Appeals Court Upholds Conn. Attorney's Money Laundering Conviction
Just before his trial on money laundering charges, Seymour attorney Ralph Crozier asked if he could serve as his own co-counsel. A federal judge denied the request. When Crozier appealed his conviction and 30-month prison sentence, he said his constitutional rights were violated when he was barred from serving as an official member of his own defense team Once again, the courts have ruled against Crozier. In upholding his conviction, the U.S. Court of Appeals for the Second Circuit said federal judges have broad discretion to decide if criminal defendants can share defense counsel duties with another lawyer, an arrangement known as hybrid representation "District courts have a strong reason to deny defendants' requests to defend their case in tandem with a lawyer," the Second Circuit wrote in an unsigned opinion released March 3. "Courts are concerned not only with the potential disruption such an arrangement can cause, but also with how a defendant can use the role of co-counsel to provide the equivalent of testimony, through questions to witnesses and argument to the jury, without having to take the witness stand." The Second Circuit also said there was the possibility of juror "confusion," particularly if Crozier cross-examined Bruce Yazdzik, a convicted oxycodone dealer who was Crozier's former client and the government's main witness. Authorities say that Crozier offered to launder Yazdzik's drug sale proceeds by investing them in a solar energy company that another lawyer had launched. Crozier filed a notice to appear as co-counsel the night before jury selection was set to begin in September 2014. Connecticut U.S. District Judge Janet Hall denied the request. In his brief to the Second Circuit, Crozier argued that his "extensive experience as a trial attorney" was a compelling enough reason for him to be allowed the hybrid representation and that any potential juror confusion could have been avoided had his involvement been limited. "Mr. Crozier stands well apart from these lay criminal defendants [involved in other hybrid representation requests] based on his extensive experience as a practicing lawyer who has tried over 100 cases in his almost 38 years of practice," according to his brief. But the U.S. Attorney's Office in Connecticut said Crozier's history as an attorney should have no bearing on his request to act as co-counsel. Additionally, federal prosecutors said he offered no compelling reason why he needed to serve as co-counsel in order to receive a fair trial. "The only rationale that Crozier put forth was his extensive trial experience," according to the brief filed by the U.S. Attorney's Office. "But that experience cannot bear the weight Crozier places on it." Crozier did not complain that he had received inadequate representation from his trial lawyer, Michael Hillis of Dombrowski Hillis in New Haven. Hillis did not immediately respond to a request for comment.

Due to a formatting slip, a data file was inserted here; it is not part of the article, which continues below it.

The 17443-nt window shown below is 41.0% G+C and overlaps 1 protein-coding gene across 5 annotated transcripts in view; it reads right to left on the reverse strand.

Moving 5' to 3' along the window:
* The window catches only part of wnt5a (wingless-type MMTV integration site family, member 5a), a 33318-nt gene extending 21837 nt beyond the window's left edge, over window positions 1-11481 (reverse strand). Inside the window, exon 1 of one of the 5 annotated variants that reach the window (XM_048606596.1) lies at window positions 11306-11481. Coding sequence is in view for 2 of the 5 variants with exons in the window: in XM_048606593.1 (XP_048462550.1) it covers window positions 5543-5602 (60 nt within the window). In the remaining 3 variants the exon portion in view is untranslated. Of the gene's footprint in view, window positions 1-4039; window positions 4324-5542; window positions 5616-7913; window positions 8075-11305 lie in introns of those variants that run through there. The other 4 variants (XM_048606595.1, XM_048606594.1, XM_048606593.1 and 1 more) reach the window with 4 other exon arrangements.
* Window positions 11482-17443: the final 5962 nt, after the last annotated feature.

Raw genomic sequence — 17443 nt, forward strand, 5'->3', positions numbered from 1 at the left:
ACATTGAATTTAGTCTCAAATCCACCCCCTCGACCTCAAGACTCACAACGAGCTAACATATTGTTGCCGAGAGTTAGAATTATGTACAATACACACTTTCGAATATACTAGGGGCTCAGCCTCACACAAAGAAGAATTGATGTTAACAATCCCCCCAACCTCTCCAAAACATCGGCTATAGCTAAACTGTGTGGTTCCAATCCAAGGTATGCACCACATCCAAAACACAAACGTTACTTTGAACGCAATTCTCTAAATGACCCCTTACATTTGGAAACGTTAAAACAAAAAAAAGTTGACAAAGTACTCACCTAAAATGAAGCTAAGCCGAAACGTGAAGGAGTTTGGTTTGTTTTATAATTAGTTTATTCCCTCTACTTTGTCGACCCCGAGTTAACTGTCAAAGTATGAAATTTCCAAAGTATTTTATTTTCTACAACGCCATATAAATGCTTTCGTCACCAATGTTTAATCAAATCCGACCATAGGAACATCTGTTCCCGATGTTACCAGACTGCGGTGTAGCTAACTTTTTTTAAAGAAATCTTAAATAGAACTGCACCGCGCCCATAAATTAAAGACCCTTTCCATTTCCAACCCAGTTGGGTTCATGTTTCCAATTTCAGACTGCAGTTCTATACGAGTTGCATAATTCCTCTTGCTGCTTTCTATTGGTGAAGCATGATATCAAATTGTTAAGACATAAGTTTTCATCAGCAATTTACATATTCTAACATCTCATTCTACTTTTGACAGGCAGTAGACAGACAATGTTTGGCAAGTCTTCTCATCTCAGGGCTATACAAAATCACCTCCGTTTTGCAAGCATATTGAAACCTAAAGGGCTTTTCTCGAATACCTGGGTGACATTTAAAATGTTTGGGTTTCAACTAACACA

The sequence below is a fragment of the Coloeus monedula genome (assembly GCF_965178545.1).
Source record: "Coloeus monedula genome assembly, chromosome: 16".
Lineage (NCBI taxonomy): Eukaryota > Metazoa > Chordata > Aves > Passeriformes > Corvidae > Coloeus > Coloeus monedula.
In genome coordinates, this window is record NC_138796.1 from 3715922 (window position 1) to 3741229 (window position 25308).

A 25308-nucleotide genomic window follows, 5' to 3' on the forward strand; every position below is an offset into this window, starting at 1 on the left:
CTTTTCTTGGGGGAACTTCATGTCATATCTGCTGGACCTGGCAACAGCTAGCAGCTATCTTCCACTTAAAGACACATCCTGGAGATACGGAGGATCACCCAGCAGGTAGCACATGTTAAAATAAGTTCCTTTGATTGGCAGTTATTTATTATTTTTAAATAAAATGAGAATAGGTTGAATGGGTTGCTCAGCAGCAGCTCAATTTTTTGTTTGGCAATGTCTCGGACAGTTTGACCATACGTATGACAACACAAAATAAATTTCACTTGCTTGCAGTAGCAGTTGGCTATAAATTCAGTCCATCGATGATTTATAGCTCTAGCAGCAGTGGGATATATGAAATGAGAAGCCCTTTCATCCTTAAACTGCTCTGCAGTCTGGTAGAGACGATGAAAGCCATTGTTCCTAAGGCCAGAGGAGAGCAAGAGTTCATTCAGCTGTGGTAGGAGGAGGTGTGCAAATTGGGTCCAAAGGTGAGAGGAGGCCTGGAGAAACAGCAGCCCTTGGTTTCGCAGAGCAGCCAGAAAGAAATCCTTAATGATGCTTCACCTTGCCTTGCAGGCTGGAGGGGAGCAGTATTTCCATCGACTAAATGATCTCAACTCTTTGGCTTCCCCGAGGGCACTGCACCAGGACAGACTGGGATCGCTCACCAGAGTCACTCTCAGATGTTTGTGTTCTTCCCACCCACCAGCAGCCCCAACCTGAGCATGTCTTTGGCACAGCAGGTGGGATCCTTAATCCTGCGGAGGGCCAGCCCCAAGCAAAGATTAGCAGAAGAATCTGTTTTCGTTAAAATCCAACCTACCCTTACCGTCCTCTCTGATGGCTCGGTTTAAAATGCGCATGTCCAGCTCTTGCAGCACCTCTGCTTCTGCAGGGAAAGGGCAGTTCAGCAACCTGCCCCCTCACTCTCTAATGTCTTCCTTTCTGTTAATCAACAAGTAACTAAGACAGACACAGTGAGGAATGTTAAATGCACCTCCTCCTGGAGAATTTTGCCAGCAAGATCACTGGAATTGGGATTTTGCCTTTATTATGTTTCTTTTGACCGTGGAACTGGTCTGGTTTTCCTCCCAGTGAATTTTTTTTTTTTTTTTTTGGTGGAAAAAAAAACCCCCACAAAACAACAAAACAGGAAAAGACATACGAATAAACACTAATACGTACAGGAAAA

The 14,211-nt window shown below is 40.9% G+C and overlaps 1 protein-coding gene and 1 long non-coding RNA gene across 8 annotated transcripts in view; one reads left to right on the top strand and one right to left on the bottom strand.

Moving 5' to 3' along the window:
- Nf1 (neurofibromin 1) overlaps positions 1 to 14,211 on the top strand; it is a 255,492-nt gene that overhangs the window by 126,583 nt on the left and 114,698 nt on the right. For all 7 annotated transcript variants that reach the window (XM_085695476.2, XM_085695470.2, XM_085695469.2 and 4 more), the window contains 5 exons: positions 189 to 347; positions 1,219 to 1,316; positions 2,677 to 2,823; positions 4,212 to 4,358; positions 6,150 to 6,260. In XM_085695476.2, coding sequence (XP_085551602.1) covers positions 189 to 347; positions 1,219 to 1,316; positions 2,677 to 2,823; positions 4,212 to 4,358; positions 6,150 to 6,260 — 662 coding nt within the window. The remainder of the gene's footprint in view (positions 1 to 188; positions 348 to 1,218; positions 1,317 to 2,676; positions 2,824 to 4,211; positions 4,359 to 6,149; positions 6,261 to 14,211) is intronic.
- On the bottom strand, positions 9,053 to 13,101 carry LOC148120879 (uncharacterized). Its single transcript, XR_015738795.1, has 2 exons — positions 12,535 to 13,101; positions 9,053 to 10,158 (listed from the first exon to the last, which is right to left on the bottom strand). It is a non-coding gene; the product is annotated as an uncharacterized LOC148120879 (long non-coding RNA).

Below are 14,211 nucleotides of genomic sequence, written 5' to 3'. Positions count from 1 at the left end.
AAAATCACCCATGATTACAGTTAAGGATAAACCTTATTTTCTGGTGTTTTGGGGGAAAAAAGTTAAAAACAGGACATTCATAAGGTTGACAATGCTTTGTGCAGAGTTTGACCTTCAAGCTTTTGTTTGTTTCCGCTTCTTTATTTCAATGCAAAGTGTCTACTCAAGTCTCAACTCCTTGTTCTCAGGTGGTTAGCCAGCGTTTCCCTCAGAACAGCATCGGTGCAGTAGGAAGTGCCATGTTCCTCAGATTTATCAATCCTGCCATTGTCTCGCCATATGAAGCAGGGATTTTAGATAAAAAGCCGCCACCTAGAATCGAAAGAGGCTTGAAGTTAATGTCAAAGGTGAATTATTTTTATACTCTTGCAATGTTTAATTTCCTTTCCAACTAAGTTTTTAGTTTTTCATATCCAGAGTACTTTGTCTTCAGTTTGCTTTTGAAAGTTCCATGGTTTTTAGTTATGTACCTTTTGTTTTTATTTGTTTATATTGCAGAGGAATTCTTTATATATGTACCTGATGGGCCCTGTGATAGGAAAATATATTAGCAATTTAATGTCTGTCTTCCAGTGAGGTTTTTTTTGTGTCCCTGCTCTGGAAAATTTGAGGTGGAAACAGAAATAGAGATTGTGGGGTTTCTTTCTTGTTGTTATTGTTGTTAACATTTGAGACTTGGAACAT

The Second Circuit cited its own 1989 case, United States v. Tutino, in rejecting Crozier's argument that his Sixth Amendment fair trial rights were violated when he was denied the right to serve as co-counsel. "A criminal defendant has no constitutional or statutory right to represent himself as co-counsel with his own attorney," the Second Circuit wrote.
In 2010, Crozier was hired to defend Yazdzik on drug trafficking charges. That same year, Crozier invested $30,000 of Yazdzik's money in a solar energy company. Court records show that Crozier told Yazdzik how he would invest the money so as to not draw suspicion; Crozier would later argue that the government didn't definitively show that the money came from drug sales. Crozier was arrested following a Drug Enforcement Agency sting operation in which Yazdzik's mother, who was wearing an electronic wire, asked Crozier to hold $11,000 of Yazdzik's money from his "shipments." Yazdzik was sentenced to 10 years in prison but he assisted the DEA by providing information about Crozier's investments. Crozier was sentenced to 30 months in prison on April 17, 2015. In addition to his arguments that the trial court abused its power by denying his request to serve as co-counsel, Crozier told the Second Circuit there wasn't enough evidence to convict him. In its briefs, the U.S. Attorney's Office countered that there was plenty of evidence. "In light of ample evidence against him, which included the testimony of his co-conspirator Yazdzik, corroborating testimony from a third party, bank records which depicted the laundering, Crozier recorded comments, Crozier's admission to arresting agents, and Crozier's own testimony, which this court found to contain at least three false statements sufficient to justify an obstruction of justice enhancement, Crozier's attacks on the sufficiency of the error do not even hint of plain error," U.S. Attorney Deirdre Daly wrote.